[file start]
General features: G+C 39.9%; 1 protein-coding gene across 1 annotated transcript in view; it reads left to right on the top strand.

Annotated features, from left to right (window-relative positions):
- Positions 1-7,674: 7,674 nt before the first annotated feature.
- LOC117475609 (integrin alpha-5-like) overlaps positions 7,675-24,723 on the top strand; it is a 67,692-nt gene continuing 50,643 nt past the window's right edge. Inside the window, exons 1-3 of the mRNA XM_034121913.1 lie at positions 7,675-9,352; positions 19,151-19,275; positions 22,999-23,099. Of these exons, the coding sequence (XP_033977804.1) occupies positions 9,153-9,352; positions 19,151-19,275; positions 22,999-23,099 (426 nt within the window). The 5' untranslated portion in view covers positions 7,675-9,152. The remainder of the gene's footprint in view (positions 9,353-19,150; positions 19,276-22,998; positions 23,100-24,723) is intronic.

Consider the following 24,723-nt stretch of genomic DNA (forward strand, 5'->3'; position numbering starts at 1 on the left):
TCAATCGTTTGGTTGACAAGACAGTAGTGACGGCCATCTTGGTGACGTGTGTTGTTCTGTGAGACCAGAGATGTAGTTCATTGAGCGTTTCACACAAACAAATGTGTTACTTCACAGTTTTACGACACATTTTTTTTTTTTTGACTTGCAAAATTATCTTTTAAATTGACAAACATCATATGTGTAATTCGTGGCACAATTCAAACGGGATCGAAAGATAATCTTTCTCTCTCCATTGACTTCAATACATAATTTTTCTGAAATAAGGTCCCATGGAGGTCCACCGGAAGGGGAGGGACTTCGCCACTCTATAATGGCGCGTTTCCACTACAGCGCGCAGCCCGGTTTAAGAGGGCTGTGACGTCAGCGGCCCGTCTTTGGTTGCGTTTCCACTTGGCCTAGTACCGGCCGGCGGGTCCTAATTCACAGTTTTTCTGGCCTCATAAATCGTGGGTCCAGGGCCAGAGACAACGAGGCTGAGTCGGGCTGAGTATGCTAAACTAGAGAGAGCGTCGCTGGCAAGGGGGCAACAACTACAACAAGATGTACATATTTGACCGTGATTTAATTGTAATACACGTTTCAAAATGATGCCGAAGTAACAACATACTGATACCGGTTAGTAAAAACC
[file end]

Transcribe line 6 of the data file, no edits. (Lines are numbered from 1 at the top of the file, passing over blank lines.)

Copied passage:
TCAATCGTTTGGTTGACAAGACAGTAGTGACGGCCATCTTGGTGACGTGTGTTGTTCTGTGAGACCAGAGATGTAGTTCATTGAGCGTTTCACACAAACAAATGTGTTACTTCACAGTTTTACGACACATTTTTTTTTTTTTGACTTGCAAAATTATCTTTTAAATTGACAAACATCATATGTGTAATTCGTGGCACAATTCAAACGGGATCGAAAGATAATCTTTCTCTCTCCATTGACTTCAATACATAATTTTTCTGAAATAAGGTCCCATGGAGGTCCACCGGAAGGGGAGGGACTTCGCCACTCTATAATGGCGCGTTTCCACTACAGCGCGCAGCCCGGTTTAAGAGGGCTGTGACGTCAGCGGCCCGTCTTTGGTTGCGTTTCCACTTGGCCTAGTACCGGCCGGCGGGTCCTAATTCACAGTTTTTCTGGCCTCATAAATCGTGGGTCCAGGGCCAGAGACAACGAGGCTGAGTCGGGCTGAGTATGCTAAACTAGAGAGAGCGTCGCTGGCAAGGGGGCAACAACTACAACAAGATGTACATATTTGACCGTGATTTAATTGTAATACACGTTTCAAAATGATGCCGAAGTAACAACATACTGATACCGGTTAGTAAAAACC